Recipe: Shaved Fennel and Radish Salad with Citrus and Sumac

Shaved Fennel and Radish Salad with Citrus and Sumac

This crisp fennel and radish salad has plenty of true citrus in the form of oranges and lemon, but it also gets a tart, lemony boost from sumac. Made from dried sumac berries (the non-poisonous variety), this burgundy-colored spice has a complex, fruity-sour flavor that's fantastic alongside the aromatic fennel and peppery radishes. Look for sumac at Middle Eastern markets and good spice or specialty shops.

Shaved Fennel and Radish Salad with Citrus and Sumac
Serves 4

3 tablespoons extra-virgin olive oil
1 tablespoon fresh lemon juice
2 teaspoons champagne vinegar
1 teaspoon sumac
1/2 teaspoon finely grated orange zest
Coarse salt
Freshly ground black pepper
2 medium fennel bulbs
4 radishes, trimmed
2 oranges

Whisk together the olive oil, lemon juice, vinegar, and sumac, and orange zest and season with salt and pepper. Set aside.

Cut off and discard the stalks from the fennel bulbs, reserving some of the fronds for garnish. Halve the fennel bulbs lengthwise and cut out and discard the cores. Thinly slice the fennel bulbs using a mandoline or sharp knife. Transfer to a large bowl.

Thinly slice the radishes using a mandoline or sharp knife. Transfer to the bowl of fennel.

Using a sharp knife, cut away the peel and white pith from the oranges (see Recipe Notes). Cut between the membranes to release the segments. Transfer the segments to the bowl of fennel and radish.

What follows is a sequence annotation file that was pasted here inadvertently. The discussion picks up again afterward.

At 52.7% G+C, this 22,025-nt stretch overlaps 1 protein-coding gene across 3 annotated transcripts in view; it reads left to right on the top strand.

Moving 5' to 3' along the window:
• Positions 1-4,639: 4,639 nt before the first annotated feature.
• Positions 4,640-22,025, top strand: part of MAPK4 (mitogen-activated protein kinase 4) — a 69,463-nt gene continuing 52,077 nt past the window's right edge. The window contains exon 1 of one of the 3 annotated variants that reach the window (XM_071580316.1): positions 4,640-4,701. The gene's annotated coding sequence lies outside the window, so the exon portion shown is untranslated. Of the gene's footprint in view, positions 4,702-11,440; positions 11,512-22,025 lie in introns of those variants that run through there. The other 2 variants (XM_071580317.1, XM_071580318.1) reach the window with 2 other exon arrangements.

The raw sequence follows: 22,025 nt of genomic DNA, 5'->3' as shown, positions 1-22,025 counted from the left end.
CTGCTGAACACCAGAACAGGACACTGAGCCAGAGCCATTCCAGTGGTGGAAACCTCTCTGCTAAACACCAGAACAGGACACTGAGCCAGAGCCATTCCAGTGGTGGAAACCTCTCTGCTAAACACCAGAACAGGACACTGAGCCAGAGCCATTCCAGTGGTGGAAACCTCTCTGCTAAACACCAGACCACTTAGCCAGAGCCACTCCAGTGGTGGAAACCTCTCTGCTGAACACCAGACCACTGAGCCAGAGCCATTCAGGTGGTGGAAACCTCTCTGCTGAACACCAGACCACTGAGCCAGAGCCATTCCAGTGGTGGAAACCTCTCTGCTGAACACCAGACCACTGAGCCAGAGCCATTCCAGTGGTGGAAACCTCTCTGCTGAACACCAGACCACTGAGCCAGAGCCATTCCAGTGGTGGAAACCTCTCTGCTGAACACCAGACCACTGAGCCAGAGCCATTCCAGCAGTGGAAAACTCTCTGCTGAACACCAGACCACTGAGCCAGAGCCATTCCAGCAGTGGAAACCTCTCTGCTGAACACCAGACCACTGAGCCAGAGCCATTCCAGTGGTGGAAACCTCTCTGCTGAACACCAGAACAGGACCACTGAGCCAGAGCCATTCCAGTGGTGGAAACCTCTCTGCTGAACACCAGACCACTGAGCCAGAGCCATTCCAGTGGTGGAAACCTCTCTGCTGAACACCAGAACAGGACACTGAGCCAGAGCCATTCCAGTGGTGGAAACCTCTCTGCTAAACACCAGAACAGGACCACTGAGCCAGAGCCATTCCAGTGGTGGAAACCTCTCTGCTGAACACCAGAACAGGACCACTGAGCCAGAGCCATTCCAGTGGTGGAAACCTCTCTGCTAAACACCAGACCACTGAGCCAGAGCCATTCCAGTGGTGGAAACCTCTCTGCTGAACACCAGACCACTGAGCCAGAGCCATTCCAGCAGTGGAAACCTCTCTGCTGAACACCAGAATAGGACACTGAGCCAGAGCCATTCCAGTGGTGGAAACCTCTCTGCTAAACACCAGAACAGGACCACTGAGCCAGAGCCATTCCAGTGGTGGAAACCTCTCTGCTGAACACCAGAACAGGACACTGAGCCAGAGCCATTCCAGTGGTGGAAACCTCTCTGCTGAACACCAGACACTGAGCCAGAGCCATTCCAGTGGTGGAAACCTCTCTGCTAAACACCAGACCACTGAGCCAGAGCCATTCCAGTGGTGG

Give the dressing a whisk and drizzle it over the fennel, radish, and orange. Toss gently to coat. Taste and adjust seasonings if desired.

Garnish with fennel fronds and serve immediately.

Recipe Notes:
• How to trim citrus: Using a sharp knife, cut off both ends of the fruit to expose the flesh. Stand the fruit flat on one of the cut ends. Working from top to bottom and following the contour of the fruit, carefully cut away the peel and white pith, removing as little flesh as possible. When all the peel and pith is removed, turn the fruit on its side and cut it crosswise into rounds.

About the Author

Emily Han (formerly Emily Ho) is a writer, recipe developer and educator on topics such as seasonal food, food preservation, wild food, and herbalism. She is author of Wild Drinks and Cocktails (Fall 2015) and founder of LA Food Swap.
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